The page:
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Oil & Gas UK warns of 'increasingly grim' North Sea outlook, urges more support


State guarantees or 'bad bank' needed to help supply chain

2020 capex estimate lowered again, with few new projects

Drilling activity running at half 2019 levels

  • Author
  • Nick Coleman
  • Editor
  • Keiron Greenhalgh
  • Commodity
  • Natural Gas Oil
  • Topic
  • Coronavirus and Commodities Energy Transition

Industry group Oil & Gas UK warned Tuesday of an "increasingly grim" outlook for the North Sea sector and called for a system of government backing for those willing to invest in the country's "increasingly fragile" supply chain.

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Following a survey of its members, Oil & Gas UK said two-thirds of UK upstream oil and gas companies expected lower oil and gas production in 2020 than previously anticipated due to collapsing oil and gas prices and the coronavirus pandemic, and a quarter of upstream companies acknowledged being financially "challenged."

OGUK also revised down its investment expectations, estimating upstream capital expenditure would total GBP3.5 billion-GBP4 billion ($4.4 billion-$5 billion) this year, roughly a third below last year's levels, and said it expected only a small number of new developments to move forward to approval.

Dated Brent benchmark oil prices hit 21-year lows of around $13/b last week, while the industry has been battling novel coronavirus outbreaks at remote offshore facilities.

Reflecting particular concern about the supply chain and drilling sector, OGUK said drilling activity was running at half last year's levels, with 24 wells initiated so far this year, of which 23 were development wells. On Monday, a group of trade unions said some 25 mobile drilling units were currently "stacked" inactive off the Scottish coast.

OGUK called for the creation of an additional support mechanism by which the government would provide backing for investors in supply chain companies, either in the form of guarantees or through a state-owned "bad bank" focused on risky assets, of the type created in the global financial crisis.

Trade unions have gone further in the direction of calling for nationalization, with a call by unions Monday for the government to take stakes in upstream projects, something the industry has been reluctant to contemplate.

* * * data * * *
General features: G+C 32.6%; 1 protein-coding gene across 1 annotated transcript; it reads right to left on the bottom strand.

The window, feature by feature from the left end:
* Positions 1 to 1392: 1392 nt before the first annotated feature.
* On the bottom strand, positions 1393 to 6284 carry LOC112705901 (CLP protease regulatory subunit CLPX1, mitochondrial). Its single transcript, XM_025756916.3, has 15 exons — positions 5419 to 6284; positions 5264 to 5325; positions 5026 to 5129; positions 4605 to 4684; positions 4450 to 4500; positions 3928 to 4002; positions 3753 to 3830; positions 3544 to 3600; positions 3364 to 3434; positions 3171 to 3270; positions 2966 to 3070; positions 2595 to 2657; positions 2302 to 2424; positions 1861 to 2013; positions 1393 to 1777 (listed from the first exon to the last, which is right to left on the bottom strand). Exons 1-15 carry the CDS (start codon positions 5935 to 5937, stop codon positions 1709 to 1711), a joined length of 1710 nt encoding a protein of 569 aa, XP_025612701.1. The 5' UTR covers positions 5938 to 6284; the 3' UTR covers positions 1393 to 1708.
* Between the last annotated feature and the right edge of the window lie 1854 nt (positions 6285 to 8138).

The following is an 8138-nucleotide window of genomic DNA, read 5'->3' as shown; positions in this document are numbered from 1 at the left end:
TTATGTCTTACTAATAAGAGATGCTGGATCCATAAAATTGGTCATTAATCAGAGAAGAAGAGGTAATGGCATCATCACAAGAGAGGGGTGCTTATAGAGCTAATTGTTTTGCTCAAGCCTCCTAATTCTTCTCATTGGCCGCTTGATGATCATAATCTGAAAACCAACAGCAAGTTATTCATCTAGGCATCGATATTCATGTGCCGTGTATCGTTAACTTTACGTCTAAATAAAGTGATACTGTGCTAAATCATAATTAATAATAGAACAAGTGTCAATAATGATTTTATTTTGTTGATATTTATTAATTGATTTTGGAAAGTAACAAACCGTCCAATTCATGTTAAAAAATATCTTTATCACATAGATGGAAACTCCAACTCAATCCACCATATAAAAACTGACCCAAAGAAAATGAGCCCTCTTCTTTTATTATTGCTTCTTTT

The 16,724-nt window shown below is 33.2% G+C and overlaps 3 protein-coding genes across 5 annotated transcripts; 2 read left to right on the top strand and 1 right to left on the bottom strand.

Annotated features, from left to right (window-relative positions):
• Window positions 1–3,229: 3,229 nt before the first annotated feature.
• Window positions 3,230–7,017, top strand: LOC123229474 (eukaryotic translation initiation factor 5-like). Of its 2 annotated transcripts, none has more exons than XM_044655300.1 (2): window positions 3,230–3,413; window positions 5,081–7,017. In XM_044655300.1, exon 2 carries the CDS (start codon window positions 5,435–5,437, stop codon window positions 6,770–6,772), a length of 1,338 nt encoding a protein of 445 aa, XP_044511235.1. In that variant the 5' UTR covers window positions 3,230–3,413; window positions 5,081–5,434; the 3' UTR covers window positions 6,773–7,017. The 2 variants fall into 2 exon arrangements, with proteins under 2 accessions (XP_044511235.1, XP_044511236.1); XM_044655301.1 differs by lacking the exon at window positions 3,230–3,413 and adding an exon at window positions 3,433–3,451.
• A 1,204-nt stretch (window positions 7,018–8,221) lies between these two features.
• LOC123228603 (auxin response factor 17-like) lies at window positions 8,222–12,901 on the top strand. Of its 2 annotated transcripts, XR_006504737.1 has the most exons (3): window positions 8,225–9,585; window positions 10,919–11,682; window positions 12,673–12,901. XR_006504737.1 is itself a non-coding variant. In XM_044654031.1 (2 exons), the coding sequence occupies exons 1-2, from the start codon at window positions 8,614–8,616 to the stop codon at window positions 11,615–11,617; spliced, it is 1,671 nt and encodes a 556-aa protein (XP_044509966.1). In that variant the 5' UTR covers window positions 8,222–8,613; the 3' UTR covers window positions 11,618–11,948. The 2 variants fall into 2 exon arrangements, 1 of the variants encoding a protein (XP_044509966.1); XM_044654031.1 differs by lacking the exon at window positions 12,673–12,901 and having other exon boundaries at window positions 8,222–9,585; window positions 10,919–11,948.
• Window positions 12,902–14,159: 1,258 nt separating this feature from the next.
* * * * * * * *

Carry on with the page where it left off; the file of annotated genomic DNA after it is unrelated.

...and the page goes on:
Energy transition role

OGUK chief executive Deirdre Michie said that "with the right support this industry can still have a strong future," and went on to argue the industry had a role to play in the UK's transition to a low-carbon economy through activities such as carbon capture and storage.

"Over recent years we have responded to difficult challenges to re-establish ourselves as a globally competitive basin," she said. "Without dodging the scale of challenge, we must step up again and use this as an opportunity to renew the UK's commitment to a just, inclusive and sustainable transition."

OGUK has welcomed the various government support measures already created for UK industry, including a "furlough" scheme designed to pay temporarily inactive workers, although it reiterated Tuesday it wants a loosening of credit rating requirements under a "Covid Corporate Financing Facility."

It estimated that oil and gas projects currently awaiting approval in UK waters amount to 2.5 billion barrels of oil equivalent, with more than half these projects able to break even at $30/b oil prices, or 20 p/th gas. But it said the "vast majority ... are very marginal at these prices and intense capital rationing will mean it is even harder for most projects to secure investment."